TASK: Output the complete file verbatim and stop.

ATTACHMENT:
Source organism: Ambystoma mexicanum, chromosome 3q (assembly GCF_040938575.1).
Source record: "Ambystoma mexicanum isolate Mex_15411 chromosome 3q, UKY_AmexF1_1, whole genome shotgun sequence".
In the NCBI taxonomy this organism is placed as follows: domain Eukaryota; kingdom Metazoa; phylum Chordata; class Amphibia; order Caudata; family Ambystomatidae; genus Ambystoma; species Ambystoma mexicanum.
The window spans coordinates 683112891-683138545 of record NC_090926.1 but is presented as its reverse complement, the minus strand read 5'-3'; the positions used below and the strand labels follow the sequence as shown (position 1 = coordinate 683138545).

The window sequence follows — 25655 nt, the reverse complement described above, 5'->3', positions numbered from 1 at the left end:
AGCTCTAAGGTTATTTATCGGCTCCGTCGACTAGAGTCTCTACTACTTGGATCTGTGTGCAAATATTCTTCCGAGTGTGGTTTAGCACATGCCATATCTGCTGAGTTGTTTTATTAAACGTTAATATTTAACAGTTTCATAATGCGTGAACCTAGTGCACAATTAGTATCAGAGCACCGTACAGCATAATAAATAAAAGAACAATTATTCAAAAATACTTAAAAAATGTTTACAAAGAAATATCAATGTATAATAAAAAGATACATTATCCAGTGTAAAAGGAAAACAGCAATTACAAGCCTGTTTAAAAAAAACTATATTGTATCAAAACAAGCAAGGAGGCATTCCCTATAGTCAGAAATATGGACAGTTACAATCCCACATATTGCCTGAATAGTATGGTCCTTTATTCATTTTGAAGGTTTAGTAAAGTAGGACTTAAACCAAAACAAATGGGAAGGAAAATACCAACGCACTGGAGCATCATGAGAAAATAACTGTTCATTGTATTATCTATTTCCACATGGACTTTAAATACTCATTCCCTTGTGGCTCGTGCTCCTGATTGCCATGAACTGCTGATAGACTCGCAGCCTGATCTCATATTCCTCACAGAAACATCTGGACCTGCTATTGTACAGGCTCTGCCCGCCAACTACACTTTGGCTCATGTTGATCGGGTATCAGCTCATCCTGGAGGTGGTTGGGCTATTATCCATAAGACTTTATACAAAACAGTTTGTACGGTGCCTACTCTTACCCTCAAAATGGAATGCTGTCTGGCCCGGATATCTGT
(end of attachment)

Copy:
Source organism: Ambystoma mexicanum, chromosome 3q (assembly GCF_040938575.1).
Source record: "Ambystoma mexicanum isolate Mex_15411 chromosome 3q, UKY_AmexF1_1, whole genome shotgun sequence".
In the NCBI taxonomy this organism is placed as follows: domain Eukaryota; kingdom Metazoa; phylum Chordata; class Amphibia; order Caudata; family Ambystomatidae; genus Ambystoma; species Ambystoma mexicanum.
The window spans coordinates 683112891-683138545 of record NC_090926.1 but is presented as its reverse complement, the minus strand read 5'-3'; the positions used below and the strand labels follow the sequence as shown (position 1 = coordinate 683138545).

The window sequence follows — 25655 nt, the reverse complement described above, 5'->3', positions numbered from 1 at the left end:
AGCTCTAAGGTTATTTATCGGCTCCGTCGACTAGAGTCTCTACTACTTGGATCTGTGTGCAAATATTCTTCCGAGTGTGGTTTAGCACATGCCATATCTGCTGAGTTGTTTTATTAAACGTTAATATTTAACAGTTTCATAATGCGTGAACCTAGTGCACAATTAGTATCAGAGCACCGTACAGCATAATAAATAAAAGAACAATTATTCAAAAATACTTAAAAAATGTTTACAAAGAAATATCAATGTATAATAAAAAGATACATTATCCAGTGTAAAAGGAAAACAGCAATTACAAGCCTGTTTAAAAAAAACTATATTGTATCAAAACAAGCAAGGAGGCATTCCCTATAGTCAGAAATATGGACAGTTACAATCCCACATATTGCCTGAATAGTATGGTCCTTTATTCATTTTGAAGGTTTAGTAAAGTAGGACTTAAACCAAAACAAATGGGAAGGAAAATACCAACGCACTGGAGCATCATGAGAAAATAACTGTTCATTGTATTATCTATTTCCACATGGACTTTAAATACTCATTCCCTTGTGGCTCGTGCTCCTGATTGCCATGAACTGCTGATAGACTCGCAGCCTGATCTCATATTCCTCACAGAAACATCTGGACCTGCTATTGTACAGGCTCTGCCCGCCAACTACACTTTGGCTCATGTTGATCGGGTATCAGCTCATCCTGGAGGTGGTTGGGCTATTATCCATAAGACTTTATACAAAACAGTTTGTACGGTGCCTACTCTTACCCTCAAAATGGAATGCTGTCTGGCCCGGATATCTGT